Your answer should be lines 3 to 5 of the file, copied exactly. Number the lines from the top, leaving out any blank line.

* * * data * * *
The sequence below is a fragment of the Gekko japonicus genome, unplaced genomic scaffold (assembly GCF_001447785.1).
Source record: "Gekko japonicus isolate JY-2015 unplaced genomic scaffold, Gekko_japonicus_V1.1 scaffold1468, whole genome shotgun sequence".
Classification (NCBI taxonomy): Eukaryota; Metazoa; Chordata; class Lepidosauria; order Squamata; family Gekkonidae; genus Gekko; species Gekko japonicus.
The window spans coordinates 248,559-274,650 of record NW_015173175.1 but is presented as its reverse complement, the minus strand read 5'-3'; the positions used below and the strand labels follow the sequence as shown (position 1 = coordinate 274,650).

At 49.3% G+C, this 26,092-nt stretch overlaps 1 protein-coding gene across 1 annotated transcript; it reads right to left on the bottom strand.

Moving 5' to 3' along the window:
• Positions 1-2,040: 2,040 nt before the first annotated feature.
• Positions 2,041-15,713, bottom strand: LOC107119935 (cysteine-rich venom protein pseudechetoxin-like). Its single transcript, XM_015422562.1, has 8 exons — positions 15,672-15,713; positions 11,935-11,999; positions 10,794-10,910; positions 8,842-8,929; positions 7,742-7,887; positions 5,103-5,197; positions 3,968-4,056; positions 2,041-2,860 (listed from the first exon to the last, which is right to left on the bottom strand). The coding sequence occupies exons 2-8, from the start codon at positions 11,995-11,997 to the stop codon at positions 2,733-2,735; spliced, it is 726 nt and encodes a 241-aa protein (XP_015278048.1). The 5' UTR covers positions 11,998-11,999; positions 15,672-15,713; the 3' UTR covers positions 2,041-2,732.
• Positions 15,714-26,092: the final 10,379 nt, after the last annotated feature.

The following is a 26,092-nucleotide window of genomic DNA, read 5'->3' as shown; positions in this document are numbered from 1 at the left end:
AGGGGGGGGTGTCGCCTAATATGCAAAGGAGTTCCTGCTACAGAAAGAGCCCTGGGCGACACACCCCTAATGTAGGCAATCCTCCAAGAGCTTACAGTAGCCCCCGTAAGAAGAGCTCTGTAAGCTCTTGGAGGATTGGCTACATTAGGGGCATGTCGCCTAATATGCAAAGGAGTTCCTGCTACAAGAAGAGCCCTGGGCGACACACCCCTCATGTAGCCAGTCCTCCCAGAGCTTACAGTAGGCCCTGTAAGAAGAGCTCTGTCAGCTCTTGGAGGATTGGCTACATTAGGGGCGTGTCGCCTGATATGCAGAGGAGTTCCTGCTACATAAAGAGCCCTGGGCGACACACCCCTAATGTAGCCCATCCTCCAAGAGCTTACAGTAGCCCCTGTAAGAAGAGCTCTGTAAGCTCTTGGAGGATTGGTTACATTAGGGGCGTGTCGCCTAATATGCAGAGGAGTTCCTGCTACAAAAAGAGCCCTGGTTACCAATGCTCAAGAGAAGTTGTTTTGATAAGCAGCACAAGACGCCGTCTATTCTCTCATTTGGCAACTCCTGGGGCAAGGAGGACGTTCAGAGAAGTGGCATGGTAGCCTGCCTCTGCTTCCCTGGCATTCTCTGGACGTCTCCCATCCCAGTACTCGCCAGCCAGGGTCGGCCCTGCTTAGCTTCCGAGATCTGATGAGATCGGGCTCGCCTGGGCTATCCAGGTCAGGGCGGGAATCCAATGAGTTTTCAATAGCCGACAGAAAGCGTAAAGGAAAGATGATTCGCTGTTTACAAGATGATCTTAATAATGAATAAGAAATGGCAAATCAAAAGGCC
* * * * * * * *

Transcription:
Classification (NCBI taxonomy): Eukaryota; Metazoa; Chordata; class Lepidosauria; order Squamata; family Gekkonidae; genus Gekko; species Gekko japonicus.
The window spans coordinates 248,559-274,650 of record NW_015173175.1 but is presented as its reverse complement, the minus strand read 5'-3'; the positions used below and the strand labels follow the sequence as shown (position 1 = coordinate 274,650).

At 49.3% G+C, this 26,092-nt stretch overlaps 1 protein-coding gene across 1 annotated transcript; it reads right to left on the bottom strand.